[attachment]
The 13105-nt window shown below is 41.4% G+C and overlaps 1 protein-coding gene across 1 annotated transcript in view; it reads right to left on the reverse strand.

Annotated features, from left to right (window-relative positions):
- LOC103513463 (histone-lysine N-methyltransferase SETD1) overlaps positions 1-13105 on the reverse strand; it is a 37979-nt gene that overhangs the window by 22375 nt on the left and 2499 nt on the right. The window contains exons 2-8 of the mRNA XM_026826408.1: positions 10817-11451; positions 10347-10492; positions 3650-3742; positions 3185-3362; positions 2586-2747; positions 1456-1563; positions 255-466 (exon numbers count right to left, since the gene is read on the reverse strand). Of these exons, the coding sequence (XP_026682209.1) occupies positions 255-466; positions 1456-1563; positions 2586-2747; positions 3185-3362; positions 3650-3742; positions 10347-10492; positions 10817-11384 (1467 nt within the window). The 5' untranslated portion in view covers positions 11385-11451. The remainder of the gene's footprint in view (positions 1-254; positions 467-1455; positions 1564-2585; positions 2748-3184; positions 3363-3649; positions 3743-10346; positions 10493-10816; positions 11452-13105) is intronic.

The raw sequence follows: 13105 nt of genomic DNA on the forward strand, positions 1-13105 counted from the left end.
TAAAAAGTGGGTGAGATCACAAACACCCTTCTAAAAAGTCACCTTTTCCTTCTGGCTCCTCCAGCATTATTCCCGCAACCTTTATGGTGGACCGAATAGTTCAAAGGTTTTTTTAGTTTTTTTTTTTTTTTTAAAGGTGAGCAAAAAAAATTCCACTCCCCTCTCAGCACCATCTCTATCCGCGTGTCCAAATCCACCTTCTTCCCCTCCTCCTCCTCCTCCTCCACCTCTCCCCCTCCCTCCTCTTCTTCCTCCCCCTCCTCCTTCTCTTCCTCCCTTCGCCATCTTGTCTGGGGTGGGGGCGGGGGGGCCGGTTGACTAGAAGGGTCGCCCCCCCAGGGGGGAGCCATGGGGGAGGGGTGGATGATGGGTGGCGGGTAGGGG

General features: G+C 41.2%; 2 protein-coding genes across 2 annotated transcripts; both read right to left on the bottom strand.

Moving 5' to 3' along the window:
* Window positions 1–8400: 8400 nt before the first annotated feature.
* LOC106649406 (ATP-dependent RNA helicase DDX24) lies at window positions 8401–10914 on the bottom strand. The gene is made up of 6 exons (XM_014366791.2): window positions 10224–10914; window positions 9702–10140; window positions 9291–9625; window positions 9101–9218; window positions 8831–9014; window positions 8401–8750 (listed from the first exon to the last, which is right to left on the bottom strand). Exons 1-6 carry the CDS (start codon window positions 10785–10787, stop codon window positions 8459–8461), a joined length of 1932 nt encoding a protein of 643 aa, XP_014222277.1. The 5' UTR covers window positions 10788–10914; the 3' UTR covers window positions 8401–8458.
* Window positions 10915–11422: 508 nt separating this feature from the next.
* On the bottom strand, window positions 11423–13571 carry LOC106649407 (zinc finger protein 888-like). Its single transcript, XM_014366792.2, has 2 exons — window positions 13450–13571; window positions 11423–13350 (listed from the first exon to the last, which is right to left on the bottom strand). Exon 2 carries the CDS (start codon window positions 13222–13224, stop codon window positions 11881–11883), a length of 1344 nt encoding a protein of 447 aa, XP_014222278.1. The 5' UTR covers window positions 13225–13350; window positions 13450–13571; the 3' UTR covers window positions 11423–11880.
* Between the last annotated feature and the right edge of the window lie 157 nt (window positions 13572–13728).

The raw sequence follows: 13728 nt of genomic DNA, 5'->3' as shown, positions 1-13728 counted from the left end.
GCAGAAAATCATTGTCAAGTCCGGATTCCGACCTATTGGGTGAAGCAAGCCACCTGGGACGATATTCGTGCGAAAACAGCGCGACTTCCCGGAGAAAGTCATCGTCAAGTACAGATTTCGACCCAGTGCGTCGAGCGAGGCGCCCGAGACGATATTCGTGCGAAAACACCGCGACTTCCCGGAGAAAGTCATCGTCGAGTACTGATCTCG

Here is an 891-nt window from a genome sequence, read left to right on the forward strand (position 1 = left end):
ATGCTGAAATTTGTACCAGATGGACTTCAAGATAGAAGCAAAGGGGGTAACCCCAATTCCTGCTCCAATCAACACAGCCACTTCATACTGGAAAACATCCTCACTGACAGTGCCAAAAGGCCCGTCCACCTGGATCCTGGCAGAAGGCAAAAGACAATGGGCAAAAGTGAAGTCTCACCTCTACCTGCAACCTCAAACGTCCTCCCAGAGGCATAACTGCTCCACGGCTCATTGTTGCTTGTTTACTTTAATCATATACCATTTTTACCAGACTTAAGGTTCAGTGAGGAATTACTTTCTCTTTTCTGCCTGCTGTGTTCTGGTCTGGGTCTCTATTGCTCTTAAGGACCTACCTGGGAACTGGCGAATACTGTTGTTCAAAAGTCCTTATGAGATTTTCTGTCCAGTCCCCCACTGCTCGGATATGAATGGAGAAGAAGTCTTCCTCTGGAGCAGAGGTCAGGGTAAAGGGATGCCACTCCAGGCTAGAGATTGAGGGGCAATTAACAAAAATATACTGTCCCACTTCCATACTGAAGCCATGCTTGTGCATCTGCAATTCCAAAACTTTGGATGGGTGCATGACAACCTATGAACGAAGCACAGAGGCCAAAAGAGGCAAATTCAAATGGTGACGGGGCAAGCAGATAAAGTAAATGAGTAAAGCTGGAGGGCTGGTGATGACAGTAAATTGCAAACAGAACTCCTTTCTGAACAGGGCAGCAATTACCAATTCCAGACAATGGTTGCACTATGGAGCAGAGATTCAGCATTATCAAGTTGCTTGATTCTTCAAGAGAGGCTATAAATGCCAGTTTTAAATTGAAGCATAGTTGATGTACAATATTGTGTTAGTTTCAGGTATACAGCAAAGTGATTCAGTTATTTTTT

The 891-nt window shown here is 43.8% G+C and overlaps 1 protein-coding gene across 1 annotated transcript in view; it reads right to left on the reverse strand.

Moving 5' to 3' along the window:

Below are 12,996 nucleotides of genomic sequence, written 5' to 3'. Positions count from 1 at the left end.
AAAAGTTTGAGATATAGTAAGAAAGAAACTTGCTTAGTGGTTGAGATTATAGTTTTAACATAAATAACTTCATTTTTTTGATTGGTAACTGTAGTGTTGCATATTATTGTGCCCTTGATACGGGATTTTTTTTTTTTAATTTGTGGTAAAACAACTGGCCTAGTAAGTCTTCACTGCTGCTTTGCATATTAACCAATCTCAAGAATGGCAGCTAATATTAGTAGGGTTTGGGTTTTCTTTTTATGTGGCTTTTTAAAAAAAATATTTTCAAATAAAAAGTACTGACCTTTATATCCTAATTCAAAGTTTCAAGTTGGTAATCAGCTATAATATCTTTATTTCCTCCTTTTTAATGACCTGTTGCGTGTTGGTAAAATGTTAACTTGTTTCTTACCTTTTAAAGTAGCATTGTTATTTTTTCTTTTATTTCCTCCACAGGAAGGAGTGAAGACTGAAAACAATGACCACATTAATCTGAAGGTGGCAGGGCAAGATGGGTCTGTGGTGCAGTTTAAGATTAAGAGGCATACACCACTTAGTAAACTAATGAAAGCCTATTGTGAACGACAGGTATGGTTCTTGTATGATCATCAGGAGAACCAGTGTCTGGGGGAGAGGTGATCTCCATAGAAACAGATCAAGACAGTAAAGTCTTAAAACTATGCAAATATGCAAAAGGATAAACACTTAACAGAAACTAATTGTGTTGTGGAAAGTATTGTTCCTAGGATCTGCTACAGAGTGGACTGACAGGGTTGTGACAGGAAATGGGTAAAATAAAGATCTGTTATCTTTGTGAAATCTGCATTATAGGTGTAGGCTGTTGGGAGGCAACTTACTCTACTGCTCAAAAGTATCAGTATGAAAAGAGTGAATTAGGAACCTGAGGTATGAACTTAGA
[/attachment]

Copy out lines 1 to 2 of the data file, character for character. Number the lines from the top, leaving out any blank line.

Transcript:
The 13105-nt window shown below is 41.4% G+C and overlaps 1 protein-coding gene across 1 annotated transcript in view; it reads right to left on the reverse strand.

Annotated features, from left to right (window-relative positions):